The second growing area works by the same principle as the a-frame but is small and laid out flat with just a slight slope allowing for the growing of crops that need more room per plant such as broccoli, cauliflower, cabbage, bok choi, kolrabi, peppers and so on.

     


The feed end below. Each tube has it's own valve to control flow. The input should have been in the middle instead of at one end to make for an easier even flow control. Part of the sump tote used for draining the used nutrient and pumping it back to the reservoir can be seen below the tubes.


Not shown in any of these photos, as it was introduced later, is a second feed system for all areas of the system that feeds aeroponically as well. Aeroponics is creating a very fine mist that atomizes nutrient along with the water and feeds the roots by a mist.

The tubes are not full of water, only roughly the bottom quarter flows with liquid intermittently. I created a tote that utilizes the same nutrient, atomizes it, and then distributes it to all areas of the system using an inline fan and a series of tubes. It intermittently fills all the airspace in the tubes and totes with nutrient mist using a separate timer.  The jury is still out on whether it is worth the effort. I still have much to learn. I have photos somewhere of this part of the system which I will find and show later.

The tubes slope just slightly to the drain end. If there was one thing I could do over easily I would increase the size of the drain lines to 1 in from 1/2 inch. The increase is not needed for flow but the 1/2 inch fittings catch debris from roots and growing medium and can clog meaning they need to be watched closely. Switching to gravel helped a lot as it does not float. It would be a major chore to change over now.



In the photo above near the back left you can see some chinese flowering red cabbages I am letting go to seed. Just visible are dozens of pods each holding many seeds. I got many 100's of seeds for future crops.




This area also becomes a jungle after awhile....


The third growing area is 3 rows of 3 totes for plants that have larger root masses and also need lots of air space. Things like tomatoes, cucumbers, beans, peas, potatoes, vining squash.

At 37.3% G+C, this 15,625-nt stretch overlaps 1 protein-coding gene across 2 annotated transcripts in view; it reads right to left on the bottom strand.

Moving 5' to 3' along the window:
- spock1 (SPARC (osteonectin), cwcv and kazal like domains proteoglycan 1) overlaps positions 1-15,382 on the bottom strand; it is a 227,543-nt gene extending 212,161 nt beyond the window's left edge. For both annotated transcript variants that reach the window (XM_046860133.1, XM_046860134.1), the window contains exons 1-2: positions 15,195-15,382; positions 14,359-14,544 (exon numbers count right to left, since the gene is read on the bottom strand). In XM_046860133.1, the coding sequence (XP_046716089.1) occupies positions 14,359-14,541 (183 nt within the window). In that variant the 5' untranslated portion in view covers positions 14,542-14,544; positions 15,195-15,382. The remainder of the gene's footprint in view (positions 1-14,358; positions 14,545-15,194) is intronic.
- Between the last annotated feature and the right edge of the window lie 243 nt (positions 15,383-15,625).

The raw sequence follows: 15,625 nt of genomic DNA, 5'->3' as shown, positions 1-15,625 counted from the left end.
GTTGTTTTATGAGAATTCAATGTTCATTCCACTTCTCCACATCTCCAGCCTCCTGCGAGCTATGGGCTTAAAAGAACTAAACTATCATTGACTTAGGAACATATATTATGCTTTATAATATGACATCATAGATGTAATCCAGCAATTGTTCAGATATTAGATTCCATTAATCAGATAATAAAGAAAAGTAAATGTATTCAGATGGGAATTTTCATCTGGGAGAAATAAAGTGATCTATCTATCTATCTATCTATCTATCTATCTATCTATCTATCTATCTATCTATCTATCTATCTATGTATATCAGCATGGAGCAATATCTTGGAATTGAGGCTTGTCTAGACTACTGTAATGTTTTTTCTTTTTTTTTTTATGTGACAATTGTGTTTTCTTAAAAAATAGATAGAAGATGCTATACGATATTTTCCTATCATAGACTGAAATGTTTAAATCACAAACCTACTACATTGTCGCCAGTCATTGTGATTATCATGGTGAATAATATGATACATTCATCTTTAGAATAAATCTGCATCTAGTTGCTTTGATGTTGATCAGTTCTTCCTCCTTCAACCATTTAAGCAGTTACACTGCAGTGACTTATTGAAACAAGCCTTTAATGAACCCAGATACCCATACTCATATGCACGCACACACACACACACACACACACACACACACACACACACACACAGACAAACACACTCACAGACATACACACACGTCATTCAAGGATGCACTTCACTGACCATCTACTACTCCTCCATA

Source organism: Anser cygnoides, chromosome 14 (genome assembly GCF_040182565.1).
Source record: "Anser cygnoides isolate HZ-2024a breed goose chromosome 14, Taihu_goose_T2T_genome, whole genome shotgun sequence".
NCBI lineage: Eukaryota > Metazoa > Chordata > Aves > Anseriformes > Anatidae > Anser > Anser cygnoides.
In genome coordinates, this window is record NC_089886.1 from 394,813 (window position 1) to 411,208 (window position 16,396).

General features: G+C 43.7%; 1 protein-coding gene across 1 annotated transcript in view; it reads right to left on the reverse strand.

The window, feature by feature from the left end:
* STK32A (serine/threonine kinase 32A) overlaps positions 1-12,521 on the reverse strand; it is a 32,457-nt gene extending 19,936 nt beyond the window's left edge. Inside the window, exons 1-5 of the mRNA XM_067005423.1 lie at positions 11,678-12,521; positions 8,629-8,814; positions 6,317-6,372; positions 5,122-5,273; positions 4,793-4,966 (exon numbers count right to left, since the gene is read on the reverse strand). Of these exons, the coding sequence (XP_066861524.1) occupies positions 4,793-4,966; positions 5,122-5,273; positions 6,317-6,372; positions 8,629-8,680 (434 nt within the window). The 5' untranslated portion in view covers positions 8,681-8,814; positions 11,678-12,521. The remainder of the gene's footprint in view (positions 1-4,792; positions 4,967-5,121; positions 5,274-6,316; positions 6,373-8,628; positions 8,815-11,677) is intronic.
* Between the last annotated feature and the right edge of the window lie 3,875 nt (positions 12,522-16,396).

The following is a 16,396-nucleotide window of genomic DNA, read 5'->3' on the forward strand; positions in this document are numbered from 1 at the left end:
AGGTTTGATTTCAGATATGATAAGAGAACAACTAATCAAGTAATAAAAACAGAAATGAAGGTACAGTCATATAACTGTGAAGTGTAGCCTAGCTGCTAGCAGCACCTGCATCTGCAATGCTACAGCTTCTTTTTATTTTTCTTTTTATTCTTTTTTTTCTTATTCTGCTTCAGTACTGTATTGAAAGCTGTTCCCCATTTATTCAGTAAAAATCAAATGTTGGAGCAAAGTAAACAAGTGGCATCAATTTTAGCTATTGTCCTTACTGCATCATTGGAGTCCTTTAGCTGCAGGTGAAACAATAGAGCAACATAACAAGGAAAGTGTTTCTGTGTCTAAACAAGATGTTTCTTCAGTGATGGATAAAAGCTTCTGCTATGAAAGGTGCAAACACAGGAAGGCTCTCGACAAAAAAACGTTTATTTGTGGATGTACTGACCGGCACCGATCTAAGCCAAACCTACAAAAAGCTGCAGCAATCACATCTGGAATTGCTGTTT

There is a lot of detailed information for this area so I will leave it for the next post. Here are just a few photos.





Speaking of jungles.... the fruit is really difficult to see in all the vegetation.







Potato plants....


What they grow in (center 2 right totes) Can you figure out how they are harvested?


There is never a huge amount of any one thing but there is a constant supply of almost everything.



« Last Edit: November 29, 2012, 07:13:21 PM by peter »

Offline WHD

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Re: Hydroponics NOW!
« Reply #28 on: December 02, 2012, 10:19:12 AM »
Peter,

I am most fascinated. Enthralled. Thank you so much for this. I can imagine a whole new approach to my arrangement, here in Minneapolis.

Is there any concern about the PVC, releasing in any meaningful way, toxins into the plants, into you? Is there a food-grade pipe, and does it matter? Your plants certainly look healthy.

What would you think about worm juice, as a nutrient source? I'm imagining feeding the plant waste to worms, and then straining their castings. Could it be a closed system?

How do I love the idea, to go underground to grow citrus, avocado and kiwi? If I can do that, as long as I have electrical, and rain falling from the sky I could have a virtual closed system for well more than one, here. Electrical being the wildest of cards, probably. I'm even imagining, underground access to the storm drains. Fun. I bet I could follow the drain all the way to the Mississippi River bank.  :icon_mrgreen:


Offline peter

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Re: Hydroponics NOW!
« Reply #29 on: December 02, 2012, 11:23:26 AM »
Peter,

I am most fascinated. Enthralled. Thank you so much for this. I can imagine a whole new approach to my arrangement, here in Minneapolis.